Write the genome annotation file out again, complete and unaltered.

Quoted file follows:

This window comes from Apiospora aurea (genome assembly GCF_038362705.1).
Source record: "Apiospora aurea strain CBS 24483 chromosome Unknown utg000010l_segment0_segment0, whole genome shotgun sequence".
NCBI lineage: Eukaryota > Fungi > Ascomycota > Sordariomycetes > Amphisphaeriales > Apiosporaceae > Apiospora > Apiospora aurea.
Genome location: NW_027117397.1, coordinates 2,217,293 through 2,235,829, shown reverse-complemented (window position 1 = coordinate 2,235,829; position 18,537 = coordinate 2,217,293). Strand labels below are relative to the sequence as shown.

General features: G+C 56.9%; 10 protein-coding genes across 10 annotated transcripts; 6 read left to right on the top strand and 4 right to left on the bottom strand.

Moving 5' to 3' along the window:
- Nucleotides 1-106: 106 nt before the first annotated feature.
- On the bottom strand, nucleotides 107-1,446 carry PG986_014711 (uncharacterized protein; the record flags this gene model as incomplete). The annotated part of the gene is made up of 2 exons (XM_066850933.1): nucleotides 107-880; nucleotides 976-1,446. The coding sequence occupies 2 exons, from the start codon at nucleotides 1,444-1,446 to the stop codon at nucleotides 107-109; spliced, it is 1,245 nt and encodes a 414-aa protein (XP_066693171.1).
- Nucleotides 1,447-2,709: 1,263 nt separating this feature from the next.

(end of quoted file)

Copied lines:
This window comes from Apiospora aurea (genome assembly GCF_038362705.1).
Source record: "Apiospora aurea strain CBS 24483 chromosome Unknown utg000010l_segment0_segment0, whole genome shotgun sequence".
NCBI lineage: Eukaryota > Fungi > Ascomycota > Sordariomycetes > Amphisphaeriales > Apiosporaceae > Apiospora > Apiospora aurea.
Genome location: NW_027117397.1, coordinates 2,217,293 through 2,235,829, shown reverse-complemented (window position 1 = coordinate 2,235,829; position 18,537 = coordinate 2,217,293). Strand labels below are relative to the sequence as shown.

General features: G+C 56.9%; 10 protein-coding genes across 10 annotated transcripts; 6 read left to right on the top strand and 4 right to left on the bottom strand.

Moving 5' to 3' along the window:
- Nucleotides 1-106: 106 nt before the first annotated feature.
- On the bottom strand, nucleotides 107-1,446 carry PG986_014711 (uncharacterized protein; the record flags this gene model as incomplete). The annotated part of the gene is made up of 2 exons (XM_066850933.1): nucleotides 107-880; nucleotides 976-1,446. The coding sequence occupies 2 exons, from the start codon at nucleotides 1,444-1,446 to the stop codon at nucleotides 107-109; spliced, it is 1,245 nt and encodes a 414-aa protein (XP_066693171.1).
- Nucleotides 1,447-2,709: 1,263 nt separating this feature from the next.